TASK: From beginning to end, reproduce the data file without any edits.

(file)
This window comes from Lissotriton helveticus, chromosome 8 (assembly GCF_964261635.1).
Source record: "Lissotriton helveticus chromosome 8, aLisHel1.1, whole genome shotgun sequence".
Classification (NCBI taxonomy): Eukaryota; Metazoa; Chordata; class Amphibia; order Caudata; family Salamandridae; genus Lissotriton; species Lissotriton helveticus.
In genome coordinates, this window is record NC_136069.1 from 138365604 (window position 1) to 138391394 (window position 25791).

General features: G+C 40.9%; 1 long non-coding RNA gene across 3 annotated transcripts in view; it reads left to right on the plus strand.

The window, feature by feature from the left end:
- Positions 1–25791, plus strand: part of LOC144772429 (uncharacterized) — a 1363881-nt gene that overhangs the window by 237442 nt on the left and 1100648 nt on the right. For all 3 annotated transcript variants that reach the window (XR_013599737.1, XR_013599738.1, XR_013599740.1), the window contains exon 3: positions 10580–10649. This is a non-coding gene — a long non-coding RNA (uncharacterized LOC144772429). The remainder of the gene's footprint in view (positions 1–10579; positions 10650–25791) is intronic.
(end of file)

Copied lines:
This window comes from Lissotriton helveticus, chromosome 8 (assembly GCF_964261635.1).
Source record: "Lissotriton helveticus chromosome 8, aLisHel1.1, whole genome shotgun sequence".
Classification (NCBI taxonomy): Eukaryota; Metazoa; Chordata; class Amphibia; order Caudata; family Salamandridae; genus Lissotriton; species Lissotriton helveticus.
In genome coordinates, this window is record NC_136069.1 from 138365604 (window position 1) to 138391394 (window position 25791).

General features: G+C 40.9%; 1 long non-coding RNA gene across 3 annotated transcripts in view; it reads left to right on the plus strand.

The window, feature by feature from the left end:
- Positions 1–25791, plus strand: part of LOC144772429 (uncharacterized) — a 1363881-nt gene that overhangs the window by 237442 nt on the left and 1100648 nt on the right. For all 3 annotated transcript variants that reach the window (XR_013599737.1, XR_013599738.1, XR_013599740.1), the window contains exon 3: positions 10580–10649. This is a non-coding gene — a long non-coding RNA (uncharacterized LOC144772429). The remainder of the gene's footprint in view (positions 1–10579; positions 10650–25791) is intronic.